A lot of patients with thyroid disease also have some co-existing adrenal fatigue and in fact we have been discussing this on some of the past Thyroid Health forum threads.
Add to thyroid disease, something like a traumatic or very stressful even and you can really suffer from adrenal fatigue. Your circadian rhythms are off with this condition and is why your sleep patterns are disrupted. Your cortisol and DHEA will have their peaks, at the wrong times, such as at sleep time and your normal drop in these hormones also happens at the wrong time, like during the day, when you most need the peak energy. Adrenal fatigue that goes on for a long time (chronic), then becomes "adrenal exhaustion" and this is the point to where you no longer experience those needed peak levels at all.
I have had adrenal fatigue for several years, as a feature of Chronic Fatigue Syndrome and have also experienced adrenal exhaustion. Mine turned into adrenal exhaustion, after experiencing the onset of Hashimoto's/hypothyroidism and at the same time, I had gone through a terribly stressful period of time.
Mine did not improve when I first began thyroid hormone replacement but actually worsened for a time. After several months on the correct thyroid dose, I finally saw some improvement in thyroid and adrenal symptoms. At times of extra stress and extended periods of hard physical activity, I've taken some adrenal support supplements, that I learned about when researching about adrenal fatigue and these have helped. These included multi "B" vitamins, especially B-12, in sublingual form (liquid) and vitamin "C", magnesium, selenium, zinc, DHEA 25mg (over-the-counter adrenal hormone) and sometimes but less often, an Adrenal Cortex Extract (processed beef adrenal glands in pill form).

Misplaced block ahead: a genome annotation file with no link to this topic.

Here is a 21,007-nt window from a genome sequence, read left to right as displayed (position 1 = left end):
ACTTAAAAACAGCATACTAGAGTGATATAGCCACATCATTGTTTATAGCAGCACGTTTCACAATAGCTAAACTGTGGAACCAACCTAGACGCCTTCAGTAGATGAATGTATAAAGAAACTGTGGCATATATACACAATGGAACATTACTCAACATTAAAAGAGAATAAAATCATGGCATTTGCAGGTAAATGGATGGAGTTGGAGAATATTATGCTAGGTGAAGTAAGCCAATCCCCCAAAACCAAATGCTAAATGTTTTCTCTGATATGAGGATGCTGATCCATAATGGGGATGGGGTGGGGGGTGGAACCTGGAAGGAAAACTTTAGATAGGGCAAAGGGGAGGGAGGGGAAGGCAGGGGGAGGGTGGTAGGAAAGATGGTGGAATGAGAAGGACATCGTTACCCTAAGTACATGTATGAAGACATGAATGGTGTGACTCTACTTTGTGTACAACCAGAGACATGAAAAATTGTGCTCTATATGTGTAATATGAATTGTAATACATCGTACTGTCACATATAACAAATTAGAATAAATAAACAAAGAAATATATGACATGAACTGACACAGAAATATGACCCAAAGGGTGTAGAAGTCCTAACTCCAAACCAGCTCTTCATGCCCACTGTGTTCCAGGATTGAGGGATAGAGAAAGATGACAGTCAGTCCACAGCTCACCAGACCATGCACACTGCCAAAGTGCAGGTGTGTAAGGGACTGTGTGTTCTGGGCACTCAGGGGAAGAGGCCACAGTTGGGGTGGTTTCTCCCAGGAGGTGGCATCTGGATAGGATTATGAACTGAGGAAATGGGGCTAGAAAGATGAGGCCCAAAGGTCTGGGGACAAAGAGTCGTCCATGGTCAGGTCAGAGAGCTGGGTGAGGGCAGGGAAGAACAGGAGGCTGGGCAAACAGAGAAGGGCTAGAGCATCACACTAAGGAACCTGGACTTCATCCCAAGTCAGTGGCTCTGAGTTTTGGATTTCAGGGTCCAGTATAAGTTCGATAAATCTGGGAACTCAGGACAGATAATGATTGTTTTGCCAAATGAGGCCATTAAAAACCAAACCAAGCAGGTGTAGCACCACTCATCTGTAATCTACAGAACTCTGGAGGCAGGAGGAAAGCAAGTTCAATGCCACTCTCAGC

These always help me greatly but I don't take the ones containing actual adrenal hormone (cortisol), as a permanent regimen. As safe as they are supposed to be at the recommended doses, it likely would not hurt for me to do so if I felt it was necessary.
I considered taking a cortisol drug called "Cortef" (natural adrenal steroid) and had a Dr. willing to treat me with it but I was a little wary of steroids and I still am. I have however, read many reputable medical resources that state that Cortef is safe as physiological doses (25mg and less), to supplement a person's low cortisol levels from adrenal exhaustion but can cause "adrenal suppression", if administered in full replacement doses (above 25mg but may vary) and if used for extended periods. In my opinion, adrenal support supplements are safer and usually all that is needed for most cases of adrenal fatigue.
How does a patient know if they have adrenal fatigue? Blood adrenal hormone levels can be helpful but are like a "snapshot reading" and since cortisol levels go up when you are stressed, like at a blood draw, this can affect the snapshot blood level.
This is why saliva testing is recommended because you can conveniently get several cortisol-level readings over a 24 hour period to establish the adrenal hormone rhythms.
Saliva testing has been researched and found very accurate, in fact it is used to monitor hormone levels in medical research, including that done by the World Health Organization. It is also an approved form of testing, by many major health insurance companies, such as Blue Cross/Blue Shield.
Many pharmacies carry the type manufactured by "ZRT Labs, Inc.", which is also an approved blood lab, so you might check with your pharmacy to see if they carry this brand.
Most adrenal saliva tests are not expensive and can be diagnostic in detecting adrenal fatigue.